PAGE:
But morally complex? Don’t make me fucking laugh. The script presents those inside the safe house as an immediate and credible threat and throws in a specious line about an inability to engage them on the ground; therefore the drone strike is a foregone conclusion. People are shown passing by or standing guard outside the safe house throughout the film; they will almost certainly be killed or badly injured – but this, too, is a foregone conclusion and the script (by Guy Hibbert) clearly doesn’t care about them. The morality of the act itself is never debated – drones find bad people so they can be killed and this is a good thing is the intellectual starting point from which the film proceeds – and what we’re left with is a bit of theorising on acceptable levels of collateral damage and how the death or serious injury of a child might be used by either side in terms of PR/propaganda.
Scenes of parliamentary pass-the-parcel play out like an episode of ‘Yes, Minister’ without the jokes, while the will-Alia-sell-all-the-bread? moments come off like a badly done Hitchcock homage; they serve to weaken any serious considerations the film might have traded in. Ditto the obvious attempts at humour, such as Benson’s fish-out-of-water mission to buy a present for his daughter or the Foreign Secretary taking urgent calls while entrenched on the toilet with food poisoning – perhaps these scenes were intended as a counterbalance to all the serious business, but they just come off as risible.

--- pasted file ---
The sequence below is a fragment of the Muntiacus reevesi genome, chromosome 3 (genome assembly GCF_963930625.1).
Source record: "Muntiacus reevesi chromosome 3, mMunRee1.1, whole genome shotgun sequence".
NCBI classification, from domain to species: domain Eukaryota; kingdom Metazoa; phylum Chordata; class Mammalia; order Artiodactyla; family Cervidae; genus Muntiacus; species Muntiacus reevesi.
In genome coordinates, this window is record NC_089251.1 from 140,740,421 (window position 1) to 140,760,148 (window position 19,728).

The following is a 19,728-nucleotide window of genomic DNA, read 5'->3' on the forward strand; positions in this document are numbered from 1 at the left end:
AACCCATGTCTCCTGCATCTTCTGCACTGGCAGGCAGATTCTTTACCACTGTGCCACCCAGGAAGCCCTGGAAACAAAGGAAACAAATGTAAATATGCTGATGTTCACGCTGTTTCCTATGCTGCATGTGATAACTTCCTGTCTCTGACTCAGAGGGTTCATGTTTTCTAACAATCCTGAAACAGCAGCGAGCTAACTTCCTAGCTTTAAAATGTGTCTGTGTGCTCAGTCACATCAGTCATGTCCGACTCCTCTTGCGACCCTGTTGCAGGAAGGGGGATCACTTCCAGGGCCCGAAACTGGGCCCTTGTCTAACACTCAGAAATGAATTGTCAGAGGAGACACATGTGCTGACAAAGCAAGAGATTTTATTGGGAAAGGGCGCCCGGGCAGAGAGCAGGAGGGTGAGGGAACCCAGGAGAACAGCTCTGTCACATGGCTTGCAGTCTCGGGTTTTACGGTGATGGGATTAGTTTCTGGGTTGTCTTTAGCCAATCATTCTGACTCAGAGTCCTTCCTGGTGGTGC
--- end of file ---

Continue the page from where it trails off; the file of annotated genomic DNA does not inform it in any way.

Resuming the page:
Sad to note, too, that the performances are generally lacklustre. Rickman’s is phoned in and it’s a genuine tragedy that ‘Eye in the Sky’ is his swansong. Dolan seems to think she’s still in character from ‘Alan Partridge: Alpha Papa’. Glen seems like he popped in between takes on ‘Game of Thrones’ and had his mind on other things. Mirren is good, but somewhat long in the tooth to be a serving member of the armed forces. Paul and Fox play well off each other, small glances between them communicating a world of doubt while they still function within the chain of command. Abdi does the best work of the ensemble, in no small part due to the fact that his is the only character who actually has an emotional investment, by dint of proximity, in Alia’s fate. Had the film played out entirely from his perspective in the danger zone, rather than on wall mounted screens and laptops viewed by overpaid right-wingers in the safety of their offices, it could have been the ‘All Quiet on the Western Front’ of the post-9/11 age. As it is, it’s a sixth form debate wrapped around a shiny, phallic bit of drone porn.
Thursday, April 14, 2016